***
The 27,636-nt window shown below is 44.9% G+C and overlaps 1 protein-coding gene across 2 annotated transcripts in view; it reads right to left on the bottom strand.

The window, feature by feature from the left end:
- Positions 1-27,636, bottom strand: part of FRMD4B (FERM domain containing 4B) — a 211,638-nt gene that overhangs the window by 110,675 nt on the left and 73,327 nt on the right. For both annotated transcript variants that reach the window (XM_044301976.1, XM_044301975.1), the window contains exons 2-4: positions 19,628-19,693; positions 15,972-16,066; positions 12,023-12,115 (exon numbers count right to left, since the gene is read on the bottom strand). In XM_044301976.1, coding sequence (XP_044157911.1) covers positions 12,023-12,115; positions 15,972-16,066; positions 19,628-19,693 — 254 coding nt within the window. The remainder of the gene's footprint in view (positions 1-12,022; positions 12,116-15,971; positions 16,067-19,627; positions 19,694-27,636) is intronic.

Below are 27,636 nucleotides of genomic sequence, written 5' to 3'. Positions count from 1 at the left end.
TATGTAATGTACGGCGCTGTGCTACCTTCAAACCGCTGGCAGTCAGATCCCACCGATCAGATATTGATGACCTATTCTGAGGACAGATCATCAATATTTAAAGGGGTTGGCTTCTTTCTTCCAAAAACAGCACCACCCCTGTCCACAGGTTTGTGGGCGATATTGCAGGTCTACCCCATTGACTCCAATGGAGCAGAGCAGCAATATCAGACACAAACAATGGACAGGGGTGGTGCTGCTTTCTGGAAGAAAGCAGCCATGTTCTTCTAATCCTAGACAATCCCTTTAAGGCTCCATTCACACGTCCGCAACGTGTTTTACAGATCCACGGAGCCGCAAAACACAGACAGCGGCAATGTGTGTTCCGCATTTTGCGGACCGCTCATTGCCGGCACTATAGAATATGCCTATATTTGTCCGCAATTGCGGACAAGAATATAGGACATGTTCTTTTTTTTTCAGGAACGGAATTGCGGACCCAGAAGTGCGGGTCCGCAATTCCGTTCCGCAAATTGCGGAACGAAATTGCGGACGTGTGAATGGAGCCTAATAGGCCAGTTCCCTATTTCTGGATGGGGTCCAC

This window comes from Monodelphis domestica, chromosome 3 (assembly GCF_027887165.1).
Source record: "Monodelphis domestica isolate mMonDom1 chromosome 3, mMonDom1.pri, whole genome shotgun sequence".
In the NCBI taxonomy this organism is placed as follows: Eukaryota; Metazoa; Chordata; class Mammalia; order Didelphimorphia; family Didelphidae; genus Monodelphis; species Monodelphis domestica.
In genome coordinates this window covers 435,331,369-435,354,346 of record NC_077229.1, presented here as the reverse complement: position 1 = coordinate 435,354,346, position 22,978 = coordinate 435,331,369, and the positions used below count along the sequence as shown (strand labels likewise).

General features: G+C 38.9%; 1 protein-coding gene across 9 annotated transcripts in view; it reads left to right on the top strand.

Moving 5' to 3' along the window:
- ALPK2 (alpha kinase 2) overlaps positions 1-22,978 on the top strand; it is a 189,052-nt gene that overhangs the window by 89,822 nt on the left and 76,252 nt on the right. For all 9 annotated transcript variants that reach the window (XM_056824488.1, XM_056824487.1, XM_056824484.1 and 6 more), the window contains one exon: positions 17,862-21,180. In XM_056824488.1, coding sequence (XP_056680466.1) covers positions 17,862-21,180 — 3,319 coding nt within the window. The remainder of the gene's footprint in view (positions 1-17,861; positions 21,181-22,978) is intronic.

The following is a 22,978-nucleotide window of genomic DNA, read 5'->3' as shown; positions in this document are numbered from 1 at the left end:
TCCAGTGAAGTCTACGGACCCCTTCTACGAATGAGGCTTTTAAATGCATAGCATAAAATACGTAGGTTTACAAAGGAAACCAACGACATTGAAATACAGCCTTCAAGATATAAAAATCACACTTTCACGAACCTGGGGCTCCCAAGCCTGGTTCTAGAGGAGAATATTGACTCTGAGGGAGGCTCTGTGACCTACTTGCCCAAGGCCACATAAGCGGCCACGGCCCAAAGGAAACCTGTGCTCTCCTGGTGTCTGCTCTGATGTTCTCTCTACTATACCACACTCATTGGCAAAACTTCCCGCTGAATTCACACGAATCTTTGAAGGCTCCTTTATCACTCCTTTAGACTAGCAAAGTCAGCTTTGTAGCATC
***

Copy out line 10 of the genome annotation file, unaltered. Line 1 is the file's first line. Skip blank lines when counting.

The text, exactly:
General features: G+C 38.9%; 1 protein-coding gene across 9 annotated transcripts in view; it reads left to right on the top strand.